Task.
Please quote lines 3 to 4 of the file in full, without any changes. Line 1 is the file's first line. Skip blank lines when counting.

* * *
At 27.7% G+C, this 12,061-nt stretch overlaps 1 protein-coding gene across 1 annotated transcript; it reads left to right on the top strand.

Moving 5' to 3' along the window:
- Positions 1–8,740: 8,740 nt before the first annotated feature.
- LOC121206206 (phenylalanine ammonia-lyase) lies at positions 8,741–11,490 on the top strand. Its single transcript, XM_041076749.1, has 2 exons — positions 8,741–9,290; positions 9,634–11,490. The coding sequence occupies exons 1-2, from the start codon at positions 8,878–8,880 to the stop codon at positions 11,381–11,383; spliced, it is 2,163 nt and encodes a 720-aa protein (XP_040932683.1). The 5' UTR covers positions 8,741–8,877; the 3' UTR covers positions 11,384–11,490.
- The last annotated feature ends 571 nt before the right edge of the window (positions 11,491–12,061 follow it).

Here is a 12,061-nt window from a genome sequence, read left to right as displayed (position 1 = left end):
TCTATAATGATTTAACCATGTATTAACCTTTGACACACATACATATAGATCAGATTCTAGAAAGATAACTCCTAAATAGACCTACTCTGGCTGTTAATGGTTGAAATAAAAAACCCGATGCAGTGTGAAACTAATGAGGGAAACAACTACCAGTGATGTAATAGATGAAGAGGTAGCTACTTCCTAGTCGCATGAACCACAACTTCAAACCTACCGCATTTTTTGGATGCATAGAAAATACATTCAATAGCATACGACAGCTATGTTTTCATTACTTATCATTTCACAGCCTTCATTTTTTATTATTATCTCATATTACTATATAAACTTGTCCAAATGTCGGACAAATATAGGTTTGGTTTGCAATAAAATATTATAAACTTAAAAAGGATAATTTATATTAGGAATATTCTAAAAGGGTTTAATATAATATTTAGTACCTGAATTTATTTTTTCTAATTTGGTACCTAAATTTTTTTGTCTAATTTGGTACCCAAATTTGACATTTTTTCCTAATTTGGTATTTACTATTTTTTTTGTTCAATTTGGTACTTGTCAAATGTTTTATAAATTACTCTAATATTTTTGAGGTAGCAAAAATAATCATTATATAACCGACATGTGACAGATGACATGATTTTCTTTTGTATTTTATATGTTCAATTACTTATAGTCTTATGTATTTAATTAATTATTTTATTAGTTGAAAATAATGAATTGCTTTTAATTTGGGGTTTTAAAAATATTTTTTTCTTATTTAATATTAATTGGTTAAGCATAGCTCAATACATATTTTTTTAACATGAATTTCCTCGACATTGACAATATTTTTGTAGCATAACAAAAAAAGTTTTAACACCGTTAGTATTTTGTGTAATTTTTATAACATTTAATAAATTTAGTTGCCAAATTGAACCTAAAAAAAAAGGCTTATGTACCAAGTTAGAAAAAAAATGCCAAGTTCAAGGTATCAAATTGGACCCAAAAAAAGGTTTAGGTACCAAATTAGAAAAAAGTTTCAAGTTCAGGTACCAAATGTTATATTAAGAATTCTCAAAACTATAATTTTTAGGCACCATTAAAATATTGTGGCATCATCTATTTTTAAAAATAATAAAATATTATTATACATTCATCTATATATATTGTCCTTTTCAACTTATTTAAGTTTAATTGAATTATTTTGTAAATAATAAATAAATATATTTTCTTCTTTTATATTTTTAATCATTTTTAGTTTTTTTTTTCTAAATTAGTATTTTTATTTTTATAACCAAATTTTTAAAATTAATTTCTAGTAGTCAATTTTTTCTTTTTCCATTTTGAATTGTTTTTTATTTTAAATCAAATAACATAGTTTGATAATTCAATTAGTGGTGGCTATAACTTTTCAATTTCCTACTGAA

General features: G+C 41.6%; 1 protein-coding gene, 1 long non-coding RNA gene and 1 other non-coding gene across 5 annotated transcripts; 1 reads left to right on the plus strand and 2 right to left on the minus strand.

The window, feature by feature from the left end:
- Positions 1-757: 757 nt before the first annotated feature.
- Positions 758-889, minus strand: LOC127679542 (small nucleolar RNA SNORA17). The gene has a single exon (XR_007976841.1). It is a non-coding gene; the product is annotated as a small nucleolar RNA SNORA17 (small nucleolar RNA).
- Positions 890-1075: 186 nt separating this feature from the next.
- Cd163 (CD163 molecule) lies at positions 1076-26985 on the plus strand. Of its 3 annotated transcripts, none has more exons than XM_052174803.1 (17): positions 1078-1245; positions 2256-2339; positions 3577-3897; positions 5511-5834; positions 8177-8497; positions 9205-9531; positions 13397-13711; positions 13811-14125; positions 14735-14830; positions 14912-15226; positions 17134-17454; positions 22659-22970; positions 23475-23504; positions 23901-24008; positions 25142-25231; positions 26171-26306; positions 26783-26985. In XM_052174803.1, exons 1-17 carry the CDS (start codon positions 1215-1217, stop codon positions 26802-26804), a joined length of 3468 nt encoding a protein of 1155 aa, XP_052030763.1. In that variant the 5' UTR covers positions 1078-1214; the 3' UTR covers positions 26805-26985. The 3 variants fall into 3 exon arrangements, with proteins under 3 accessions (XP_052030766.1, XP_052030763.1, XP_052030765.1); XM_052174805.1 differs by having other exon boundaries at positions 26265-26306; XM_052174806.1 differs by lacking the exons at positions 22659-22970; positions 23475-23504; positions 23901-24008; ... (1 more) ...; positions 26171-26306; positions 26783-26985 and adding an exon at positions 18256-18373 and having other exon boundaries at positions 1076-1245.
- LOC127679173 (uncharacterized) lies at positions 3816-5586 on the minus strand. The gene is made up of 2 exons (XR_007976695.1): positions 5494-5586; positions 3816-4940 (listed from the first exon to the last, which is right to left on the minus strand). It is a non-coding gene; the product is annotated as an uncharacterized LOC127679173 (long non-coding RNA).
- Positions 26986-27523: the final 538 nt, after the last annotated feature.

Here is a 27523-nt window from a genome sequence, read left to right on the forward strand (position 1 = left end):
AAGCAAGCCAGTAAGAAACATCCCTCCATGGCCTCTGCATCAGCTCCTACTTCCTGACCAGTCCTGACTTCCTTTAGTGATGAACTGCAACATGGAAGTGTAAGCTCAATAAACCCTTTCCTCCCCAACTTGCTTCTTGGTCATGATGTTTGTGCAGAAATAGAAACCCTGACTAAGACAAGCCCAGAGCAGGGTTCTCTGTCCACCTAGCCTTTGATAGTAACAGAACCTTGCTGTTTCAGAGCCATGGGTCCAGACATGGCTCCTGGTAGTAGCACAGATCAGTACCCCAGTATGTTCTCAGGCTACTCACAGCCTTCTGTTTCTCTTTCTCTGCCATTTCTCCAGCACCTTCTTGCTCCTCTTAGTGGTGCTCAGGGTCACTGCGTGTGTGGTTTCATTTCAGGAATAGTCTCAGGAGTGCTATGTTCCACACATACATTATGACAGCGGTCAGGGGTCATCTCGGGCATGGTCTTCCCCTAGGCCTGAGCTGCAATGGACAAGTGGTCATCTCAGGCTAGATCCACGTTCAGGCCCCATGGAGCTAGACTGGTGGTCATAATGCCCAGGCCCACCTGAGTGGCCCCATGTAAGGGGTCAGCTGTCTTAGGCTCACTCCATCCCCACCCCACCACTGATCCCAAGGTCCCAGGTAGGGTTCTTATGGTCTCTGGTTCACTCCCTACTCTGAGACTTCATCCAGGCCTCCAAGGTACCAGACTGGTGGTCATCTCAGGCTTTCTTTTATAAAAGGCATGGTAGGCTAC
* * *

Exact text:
- Positions 1–8,740: 8,740 nt before the first annotated feature.
- LOC121206206 (phenylalanine ammonia-lyase) lies at positions 8,741–11,490 on the top strand. Its single transcript, XM_041076749.1, has 2 exons — positions 8,741–9,290; positions 9,634–11,490. The coding sequence occupies exons 1-2, from the start codon at positions 8,878–8,880 to the stop codon at positions 11,381–11,383; spliced, it is 2,163 nt and encodes a 720-aa protein (XP_040932683.1). The 5' UTR covers positions 8,741–8,877; the 3' UTR covers positions 11,384–11,490.